U.S. beef has full access into the Japanese market for the first time in 16 years, but it is still not at a level playing field compared to countries who remained in the Trans-Pacific Partnership (TPP) trade agreement.
Japan on Friday lifted longstanding restrictions on U.S. beef in an agreement announced by USDA Secretary Sonny Perdue. The move is expected to pave the way for expanded sales to the U.S.’s top beef export market.
America’s largest foreign beef customer is shifting to other suppliers as new free trade agreements have created vast blocs excluding the U.S., offering lower tariffs on agricultural and industrial goods.
It is extremely important for rapid progress to be made in these negotiations if U.S. beef and pork are to remain competitive in the largest value destination for U.S. red meat, says Dan Halstrom, U.S. Meat Export Federation (USMEF) president and CEO.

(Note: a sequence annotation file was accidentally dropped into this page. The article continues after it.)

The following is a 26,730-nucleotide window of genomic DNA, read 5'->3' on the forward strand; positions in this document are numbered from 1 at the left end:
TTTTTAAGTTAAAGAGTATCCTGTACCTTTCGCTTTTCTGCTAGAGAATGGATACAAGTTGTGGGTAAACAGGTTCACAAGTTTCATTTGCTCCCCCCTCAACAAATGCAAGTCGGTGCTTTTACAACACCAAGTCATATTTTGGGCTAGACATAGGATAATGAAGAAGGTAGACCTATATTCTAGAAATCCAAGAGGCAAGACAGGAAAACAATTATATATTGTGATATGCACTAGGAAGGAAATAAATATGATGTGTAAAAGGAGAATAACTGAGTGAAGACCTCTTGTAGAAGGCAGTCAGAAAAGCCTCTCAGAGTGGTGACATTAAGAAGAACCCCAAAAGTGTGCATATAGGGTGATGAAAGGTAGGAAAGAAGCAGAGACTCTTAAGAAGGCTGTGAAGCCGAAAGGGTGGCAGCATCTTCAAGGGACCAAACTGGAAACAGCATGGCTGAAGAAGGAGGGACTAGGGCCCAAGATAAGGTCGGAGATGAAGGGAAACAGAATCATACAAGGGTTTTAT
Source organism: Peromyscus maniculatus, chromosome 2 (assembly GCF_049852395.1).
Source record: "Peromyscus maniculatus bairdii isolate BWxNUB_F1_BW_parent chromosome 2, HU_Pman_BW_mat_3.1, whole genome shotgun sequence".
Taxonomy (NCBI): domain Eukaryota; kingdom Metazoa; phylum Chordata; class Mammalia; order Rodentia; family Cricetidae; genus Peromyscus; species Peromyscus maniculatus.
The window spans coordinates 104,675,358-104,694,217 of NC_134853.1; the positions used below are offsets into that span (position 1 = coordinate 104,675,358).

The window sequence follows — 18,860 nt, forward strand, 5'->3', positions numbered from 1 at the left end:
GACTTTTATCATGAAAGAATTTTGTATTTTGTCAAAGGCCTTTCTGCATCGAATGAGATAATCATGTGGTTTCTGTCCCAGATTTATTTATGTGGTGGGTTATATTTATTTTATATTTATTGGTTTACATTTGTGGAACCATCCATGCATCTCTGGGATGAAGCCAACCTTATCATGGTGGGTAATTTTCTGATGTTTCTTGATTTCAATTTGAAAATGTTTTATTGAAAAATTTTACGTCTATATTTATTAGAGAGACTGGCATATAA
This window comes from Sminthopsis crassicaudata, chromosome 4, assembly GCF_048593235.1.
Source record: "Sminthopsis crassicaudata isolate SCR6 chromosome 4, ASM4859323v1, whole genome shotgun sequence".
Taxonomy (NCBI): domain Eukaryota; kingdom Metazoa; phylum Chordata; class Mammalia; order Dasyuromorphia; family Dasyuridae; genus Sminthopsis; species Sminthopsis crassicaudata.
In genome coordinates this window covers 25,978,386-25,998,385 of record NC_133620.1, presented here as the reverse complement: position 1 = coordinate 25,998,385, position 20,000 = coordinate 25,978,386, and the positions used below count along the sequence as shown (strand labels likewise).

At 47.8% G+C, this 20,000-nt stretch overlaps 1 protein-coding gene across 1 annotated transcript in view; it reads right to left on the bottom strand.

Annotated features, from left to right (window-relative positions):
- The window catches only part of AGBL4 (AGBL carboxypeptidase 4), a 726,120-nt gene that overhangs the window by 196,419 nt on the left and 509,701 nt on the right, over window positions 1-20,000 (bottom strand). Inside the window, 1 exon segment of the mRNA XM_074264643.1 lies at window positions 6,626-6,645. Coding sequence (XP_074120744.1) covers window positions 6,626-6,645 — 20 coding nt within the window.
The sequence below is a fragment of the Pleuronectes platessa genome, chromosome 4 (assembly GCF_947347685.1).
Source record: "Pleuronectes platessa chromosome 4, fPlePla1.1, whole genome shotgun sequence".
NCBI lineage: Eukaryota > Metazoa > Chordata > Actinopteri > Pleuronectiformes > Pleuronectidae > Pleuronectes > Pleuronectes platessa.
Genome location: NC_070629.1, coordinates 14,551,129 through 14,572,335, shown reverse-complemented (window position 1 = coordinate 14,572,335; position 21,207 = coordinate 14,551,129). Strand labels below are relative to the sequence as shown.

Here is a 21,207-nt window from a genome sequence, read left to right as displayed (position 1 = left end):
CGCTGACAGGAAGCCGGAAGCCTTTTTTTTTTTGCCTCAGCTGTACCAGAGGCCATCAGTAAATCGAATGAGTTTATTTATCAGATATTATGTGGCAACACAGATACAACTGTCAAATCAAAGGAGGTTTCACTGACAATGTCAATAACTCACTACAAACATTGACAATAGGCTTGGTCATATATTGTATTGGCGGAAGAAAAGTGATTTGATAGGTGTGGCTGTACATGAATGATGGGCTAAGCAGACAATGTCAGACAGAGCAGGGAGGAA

Beef producing countries like Australia, Canada, New Zealand and Mexico are gaining greater access into Japan thanks to lowered tariffs, giving those exporters a significant advantage over U.S. beef producers.